I then came across the Garmin 60CSX GPS and it seemed to fit the bill perfectly: extendable memory, standard AA batteries, good battery life, external antenna and waterproof.

During the Trans Himalaya 2007 expedition we went through some very rugged country and had very bad maps so we had to make sure we had the best back up systems that we could. The Garmin 60CSX GPS stood up very well to the test.

Once the system was set to Battery Saver Mode, a new set of regular Duracell AA batteries would last for two days of constant use. If you use Lithium batteries, which I highly recommend, 60CSX will give you five days of continuous use, for about eight to ten hours a day. Lithium batteries might cost more but they are lighter and last a lot longer than regular batteries so on a trek this is a no brainer. All our equipment, and our bodies, got bashed around a lot. The GPS unit survived the mud, rain, scrapes and punishment and still works today.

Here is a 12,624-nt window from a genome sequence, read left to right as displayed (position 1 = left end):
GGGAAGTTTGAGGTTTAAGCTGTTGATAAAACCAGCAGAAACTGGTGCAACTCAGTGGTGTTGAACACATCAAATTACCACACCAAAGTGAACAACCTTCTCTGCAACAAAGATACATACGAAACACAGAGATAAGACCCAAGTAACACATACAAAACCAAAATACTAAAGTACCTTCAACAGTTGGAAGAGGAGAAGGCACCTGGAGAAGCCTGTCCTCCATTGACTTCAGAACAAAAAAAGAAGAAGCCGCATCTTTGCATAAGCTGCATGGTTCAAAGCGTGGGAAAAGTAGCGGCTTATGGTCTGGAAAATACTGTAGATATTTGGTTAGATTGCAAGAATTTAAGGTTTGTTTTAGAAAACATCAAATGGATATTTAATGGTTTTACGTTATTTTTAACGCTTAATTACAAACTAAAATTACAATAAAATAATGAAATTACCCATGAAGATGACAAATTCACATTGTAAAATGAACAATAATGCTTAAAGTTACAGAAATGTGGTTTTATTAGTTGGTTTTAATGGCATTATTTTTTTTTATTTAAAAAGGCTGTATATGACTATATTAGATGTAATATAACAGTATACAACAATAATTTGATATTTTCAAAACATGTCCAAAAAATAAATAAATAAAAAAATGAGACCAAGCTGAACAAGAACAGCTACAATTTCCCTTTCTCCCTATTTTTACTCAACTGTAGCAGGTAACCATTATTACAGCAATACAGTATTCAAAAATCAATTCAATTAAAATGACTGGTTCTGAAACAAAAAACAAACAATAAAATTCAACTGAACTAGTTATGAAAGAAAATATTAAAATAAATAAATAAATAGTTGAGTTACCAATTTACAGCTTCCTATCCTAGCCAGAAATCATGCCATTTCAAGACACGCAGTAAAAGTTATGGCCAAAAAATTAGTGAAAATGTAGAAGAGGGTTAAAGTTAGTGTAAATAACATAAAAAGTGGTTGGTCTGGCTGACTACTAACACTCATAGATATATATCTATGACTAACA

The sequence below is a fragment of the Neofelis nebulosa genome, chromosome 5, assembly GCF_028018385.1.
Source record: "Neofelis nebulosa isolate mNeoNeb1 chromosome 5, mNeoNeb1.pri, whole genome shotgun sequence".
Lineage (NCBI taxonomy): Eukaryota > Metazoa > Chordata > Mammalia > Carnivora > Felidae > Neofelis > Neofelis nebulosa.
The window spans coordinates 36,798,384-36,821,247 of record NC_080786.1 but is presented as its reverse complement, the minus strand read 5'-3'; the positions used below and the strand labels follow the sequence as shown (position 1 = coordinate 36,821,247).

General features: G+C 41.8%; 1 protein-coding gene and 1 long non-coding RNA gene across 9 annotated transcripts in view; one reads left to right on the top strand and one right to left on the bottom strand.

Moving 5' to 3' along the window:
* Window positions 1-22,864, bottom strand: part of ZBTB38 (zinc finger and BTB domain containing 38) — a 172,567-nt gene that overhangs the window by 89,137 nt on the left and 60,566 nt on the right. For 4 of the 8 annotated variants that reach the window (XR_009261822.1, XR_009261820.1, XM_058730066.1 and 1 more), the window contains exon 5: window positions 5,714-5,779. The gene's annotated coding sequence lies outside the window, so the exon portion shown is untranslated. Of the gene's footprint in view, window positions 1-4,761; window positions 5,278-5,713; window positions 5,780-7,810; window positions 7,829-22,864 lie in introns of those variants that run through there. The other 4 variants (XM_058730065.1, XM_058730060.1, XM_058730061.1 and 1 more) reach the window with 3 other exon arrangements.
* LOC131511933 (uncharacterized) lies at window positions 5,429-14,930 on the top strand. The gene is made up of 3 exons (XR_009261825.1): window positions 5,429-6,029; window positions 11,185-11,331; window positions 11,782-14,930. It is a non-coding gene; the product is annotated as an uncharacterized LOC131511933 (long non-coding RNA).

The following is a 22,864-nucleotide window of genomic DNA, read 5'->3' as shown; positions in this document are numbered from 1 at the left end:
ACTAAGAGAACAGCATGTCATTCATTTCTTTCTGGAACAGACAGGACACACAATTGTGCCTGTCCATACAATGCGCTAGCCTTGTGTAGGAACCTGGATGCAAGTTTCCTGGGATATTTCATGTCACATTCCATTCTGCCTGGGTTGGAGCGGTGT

I carried my unit in a crush proof hard case which was suspended on one of my rucksack straps. The case wasn’t waterproof and I did have to use the GPS in the pouring rain. I stuck a protective layer over the screen to prevent scratches.

The external antenna worked very well in all conditions and I never had a problem getting a signal in heavy cloud or jungle. There were times when the sat phone we used couldn’t get reception due to obstructions or cloud but the gps would get reception. In fact the 60CSX even gets reception indoors so there you have it – great reception. There was only a couple of sections where were in deep gorges where the signal got very confused but then again in a deep gorge you generally only have two ways to go.